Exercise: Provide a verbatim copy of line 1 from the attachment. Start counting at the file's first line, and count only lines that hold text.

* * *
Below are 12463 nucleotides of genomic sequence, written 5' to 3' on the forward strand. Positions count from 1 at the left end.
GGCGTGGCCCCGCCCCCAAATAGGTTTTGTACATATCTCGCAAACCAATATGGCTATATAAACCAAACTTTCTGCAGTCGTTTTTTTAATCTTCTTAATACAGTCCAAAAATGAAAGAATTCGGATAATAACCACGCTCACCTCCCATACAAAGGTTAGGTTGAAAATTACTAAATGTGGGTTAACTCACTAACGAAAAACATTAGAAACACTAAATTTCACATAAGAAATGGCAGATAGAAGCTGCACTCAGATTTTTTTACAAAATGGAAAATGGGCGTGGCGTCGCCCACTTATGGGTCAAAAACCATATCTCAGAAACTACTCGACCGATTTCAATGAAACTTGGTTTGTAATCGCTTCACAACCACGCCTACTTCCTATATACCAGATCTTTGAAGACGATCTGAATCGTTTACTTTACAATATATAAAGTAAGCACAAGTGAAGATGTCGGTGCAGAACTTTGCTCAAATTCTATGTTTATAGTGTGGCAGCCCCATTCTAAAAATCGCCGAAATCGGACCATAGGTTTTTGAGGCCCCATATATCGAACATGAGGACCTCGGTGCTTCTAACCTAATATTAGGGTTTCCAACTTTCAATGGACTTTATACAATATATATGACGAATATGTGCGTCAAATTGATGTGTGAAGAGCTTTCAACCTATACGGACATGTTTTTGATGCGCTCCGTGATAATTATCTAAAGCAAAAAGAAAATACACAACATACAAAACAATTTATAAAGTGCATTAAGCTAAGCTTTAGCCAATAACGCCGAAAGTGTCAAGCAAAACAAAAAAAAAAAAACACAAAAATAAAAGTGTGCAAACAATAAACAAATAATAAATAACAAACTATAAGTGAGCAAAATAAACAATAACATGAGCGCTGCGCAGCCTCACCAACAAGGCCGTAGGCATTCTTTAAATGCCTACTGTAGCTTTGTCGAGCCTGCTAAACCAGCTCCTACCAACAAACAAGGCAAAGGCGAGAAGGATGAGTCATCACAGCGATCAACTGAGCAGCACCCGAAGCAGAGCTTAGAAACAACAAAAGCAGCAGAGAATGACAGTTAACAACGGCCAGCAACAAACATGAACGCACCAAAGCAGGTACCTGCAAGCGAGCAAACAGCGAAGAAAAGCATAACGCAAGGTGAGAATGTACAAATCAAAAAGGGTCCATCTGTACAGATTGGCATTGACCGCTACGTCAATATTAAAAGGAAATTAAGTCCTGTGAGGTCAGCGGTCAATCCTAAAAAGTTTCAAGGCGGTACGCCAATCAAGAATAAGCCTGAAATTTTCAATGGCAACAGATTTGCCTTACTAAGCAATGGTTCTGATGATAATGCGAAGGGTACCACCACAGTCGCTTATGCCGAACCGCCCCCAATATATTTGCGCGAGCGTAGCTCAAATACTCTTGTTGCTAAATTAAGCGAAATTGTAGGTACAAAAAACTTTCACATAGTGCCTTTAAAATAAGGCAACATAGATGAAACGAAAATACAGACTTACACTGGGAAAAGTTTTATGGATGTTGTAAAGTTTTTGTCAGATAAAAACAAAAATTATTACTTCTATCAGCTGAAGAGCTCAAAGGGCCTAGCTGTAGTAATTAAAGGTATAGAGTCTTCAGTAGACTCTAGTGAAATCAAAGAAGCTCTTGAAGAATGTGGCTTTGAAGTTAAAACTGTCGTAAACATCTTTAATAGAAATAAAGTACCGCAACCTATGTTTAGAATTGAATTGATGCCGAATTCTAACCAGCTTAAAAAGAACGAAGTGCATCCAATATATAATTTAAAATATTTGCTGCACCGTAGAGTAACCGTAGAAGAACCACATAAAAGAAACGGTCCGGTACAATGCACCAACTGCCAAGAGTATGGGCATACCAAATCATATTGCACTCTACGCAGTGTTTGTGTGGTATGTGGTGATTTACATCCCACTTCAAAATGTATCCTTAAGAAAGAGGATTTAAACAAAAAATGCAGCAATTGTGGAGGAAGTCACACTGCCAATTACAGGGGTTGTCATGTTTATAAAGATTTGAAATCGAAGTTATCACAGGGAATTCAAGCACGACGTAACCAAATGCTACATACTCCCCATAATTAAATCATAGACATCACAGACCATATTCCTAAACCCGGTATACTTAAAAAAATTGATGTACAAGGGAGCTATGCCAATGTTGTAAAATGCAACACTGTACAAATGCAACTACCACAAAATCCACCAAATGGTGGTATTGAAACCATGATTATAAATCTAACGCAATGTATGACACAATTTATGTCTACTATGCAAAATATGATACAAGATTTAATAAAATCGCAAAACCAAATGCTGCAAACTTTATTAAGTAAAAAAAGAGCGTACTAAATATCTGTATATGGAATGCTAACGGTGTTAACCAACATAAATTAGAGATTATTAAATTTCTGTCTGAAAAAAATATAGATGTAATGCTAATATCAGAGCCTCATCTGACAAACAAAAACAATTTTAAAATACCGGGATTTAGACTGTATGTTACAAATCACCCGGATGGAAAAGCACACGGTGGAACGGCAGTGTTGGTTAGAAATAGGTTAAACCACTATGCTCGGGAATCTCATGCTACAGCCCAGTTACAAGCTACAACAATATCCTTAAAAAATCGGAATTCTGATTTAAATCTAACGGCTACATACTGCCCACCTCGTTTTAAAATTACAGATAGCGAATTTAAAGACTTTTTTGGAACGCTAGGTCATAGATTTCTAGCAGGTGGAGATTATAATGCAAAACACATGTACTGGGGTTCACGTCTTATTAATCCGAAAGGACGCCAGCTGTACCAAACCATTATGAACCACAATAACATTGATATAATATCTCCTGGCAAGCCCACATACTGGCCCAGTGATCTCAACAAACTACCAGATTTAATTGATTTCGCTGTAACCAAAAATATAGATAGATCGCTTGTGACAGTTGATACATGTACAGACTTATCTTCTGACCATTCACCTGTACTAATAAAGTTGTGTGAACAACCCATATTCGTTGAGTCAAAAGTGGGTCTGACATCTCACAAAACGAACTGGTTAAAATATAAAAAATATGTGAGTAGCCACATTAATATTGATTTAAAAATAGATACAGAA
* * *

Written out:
Below are 12463 nucleotides of genomic sequence, written 5' to 3' on the forward strand. Positions count from 1 at the left end.